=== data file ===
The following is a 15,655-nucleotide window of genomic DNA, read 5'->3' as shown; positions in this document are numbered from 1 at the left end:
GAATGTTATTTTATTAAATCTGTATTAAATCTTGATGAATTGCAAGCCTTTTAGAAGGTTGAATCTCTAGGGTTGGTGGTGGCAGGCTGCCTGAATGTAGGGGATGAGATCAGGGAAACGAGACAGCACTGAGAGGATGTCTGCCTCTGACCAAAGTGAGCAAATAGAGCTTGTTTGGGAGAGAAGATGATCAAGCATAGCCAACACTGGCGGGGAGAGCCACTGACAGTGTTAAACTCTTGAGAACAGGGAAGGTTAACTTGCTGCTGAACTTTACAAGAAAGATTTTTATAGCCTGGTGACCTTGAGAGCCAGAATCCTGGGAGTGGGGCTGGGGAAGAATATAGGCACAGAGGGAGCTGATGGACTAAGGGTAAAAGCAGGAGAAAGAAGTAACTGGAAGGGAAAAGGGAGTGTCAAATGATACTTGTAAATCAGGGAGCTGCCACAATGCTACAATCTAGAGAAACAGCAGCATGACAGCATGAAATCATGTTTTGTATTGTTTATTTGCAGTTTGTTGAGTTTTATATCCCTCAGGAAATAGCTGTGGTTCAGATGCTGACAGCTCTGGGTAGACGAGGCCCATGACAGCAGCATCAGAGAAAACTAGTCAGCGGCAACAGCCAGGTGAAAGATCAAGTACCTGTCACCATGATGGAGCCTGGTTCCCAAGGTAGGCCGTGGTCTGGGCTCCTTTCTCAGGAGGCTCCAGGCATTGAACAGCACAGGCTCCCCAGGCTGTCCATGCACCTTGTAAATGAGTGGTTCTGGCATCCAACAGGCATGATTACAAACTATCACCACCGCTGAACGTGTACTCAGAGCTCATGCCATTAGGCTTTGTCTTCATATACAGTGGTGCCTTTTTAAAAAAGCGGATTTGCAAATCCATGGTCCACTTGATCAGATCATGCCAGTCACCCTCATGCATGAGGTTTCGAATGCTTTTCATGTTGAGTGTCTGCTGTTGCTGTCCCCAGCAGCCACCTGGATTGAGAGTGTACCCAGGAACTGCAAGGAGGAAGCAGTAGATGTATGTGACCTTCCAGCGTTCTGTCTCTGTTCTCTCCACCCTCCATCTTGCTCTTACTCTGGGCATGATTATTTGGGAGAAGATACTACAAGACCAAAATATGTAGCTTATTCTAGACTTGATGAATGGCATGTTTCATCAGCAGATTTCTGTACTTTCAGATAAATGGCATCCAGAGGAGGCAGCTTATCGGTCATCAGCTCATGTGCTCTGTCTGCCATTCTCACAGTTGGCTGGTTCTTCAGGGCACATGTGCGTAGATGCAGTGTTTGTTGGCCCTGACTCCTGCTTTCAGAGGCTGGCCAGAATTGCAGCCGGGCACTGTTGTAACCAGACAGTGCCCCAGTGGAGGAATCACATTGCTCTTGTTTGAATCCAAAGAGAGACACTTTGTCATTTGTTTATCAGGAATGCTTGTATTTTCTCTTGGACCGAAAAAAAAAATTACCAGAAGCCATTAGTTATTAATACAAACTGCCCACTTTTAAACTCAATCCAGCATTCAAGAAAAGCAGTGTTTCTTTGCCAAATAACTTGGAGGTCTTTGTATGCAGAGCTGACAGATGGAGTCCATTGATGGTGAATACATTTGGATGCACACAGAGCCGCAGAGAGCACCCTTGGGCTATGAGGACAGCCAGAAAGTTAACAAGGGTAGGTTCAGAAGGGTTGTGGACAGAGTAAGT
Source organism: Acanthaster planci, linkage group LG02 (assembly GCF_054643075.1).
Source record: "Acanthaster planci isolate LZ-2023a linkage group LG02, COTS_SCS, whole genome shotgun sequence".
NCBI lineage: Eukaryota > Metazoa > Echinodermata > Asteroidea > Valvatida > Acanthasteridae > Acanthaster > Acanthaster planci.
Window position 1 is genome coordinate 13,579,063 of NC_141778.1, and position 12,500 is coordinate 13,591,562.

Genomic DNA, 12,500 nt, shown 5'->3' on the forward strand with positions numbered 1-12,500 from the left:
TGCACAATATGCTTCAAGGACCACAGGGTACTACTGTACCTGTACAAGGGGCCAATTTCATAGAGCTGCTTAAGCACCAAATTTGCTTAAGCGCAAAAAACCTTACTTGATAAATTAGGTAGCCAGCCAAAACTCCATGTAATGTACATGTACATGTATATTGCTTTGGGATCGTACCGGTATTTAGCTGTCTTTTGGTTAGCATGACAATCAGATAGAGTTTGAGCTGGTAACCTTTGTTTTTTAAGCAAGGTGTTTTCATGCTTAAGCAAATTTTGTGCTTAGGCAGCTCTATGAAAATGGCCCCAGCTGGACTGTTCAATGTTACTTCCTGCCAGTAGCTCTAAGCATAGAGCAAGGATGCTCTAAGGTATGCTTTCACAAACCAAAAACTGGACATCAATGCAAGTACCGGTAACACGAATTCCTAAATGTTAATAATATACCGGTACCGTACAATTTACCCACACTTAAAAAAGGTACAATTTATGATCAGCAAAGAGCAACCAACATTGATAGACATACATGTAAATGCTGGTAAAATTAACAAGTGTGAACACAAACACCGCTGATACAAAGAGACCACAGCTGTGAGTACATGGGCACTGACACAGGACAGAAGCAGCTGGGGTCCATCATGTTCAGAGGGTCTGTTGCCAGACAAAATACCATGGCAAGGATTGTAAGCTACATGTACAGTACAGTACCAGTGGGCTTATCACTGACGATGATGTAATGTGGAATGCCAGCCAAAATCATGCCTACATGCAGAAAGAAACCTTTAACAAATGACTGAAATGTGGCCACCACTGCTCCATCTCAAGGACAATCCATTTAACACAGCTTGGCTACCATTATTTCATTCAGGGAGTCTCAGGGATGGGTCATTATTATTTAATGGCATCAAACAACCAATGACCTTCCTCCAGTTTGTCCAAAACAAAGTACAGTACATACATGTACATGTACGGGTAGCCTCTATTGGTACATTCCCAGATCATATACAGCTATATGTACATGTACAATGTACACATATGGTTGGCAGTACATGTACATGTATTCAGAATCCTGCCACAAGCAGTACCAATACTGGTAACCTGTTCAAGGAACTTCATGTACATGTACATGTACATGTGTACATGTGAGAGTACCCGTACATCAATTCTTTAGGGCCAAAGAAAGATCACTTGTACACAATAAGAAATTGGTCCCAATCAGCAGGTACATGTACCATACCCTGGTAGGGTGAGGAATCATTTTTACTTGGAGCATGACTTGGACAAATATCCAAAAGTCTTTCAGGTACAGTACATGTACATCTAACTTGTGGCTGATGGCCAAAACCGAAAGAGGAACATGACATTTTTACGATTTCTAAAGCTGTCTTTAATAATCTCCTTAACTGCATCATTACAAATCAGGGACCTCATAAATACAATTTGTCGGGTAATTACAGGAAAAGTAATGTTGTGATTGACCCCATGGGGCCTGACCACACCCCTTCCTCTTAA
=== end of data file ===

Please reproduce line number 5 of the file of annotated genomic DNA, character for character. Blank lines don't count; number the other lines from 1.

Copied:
NCBI lineage: Eukaryota > Metazoa > Echinodermata > Asteroidea > Valvatida > Acanthasteridae > Acanthaster > Acanthaster planci.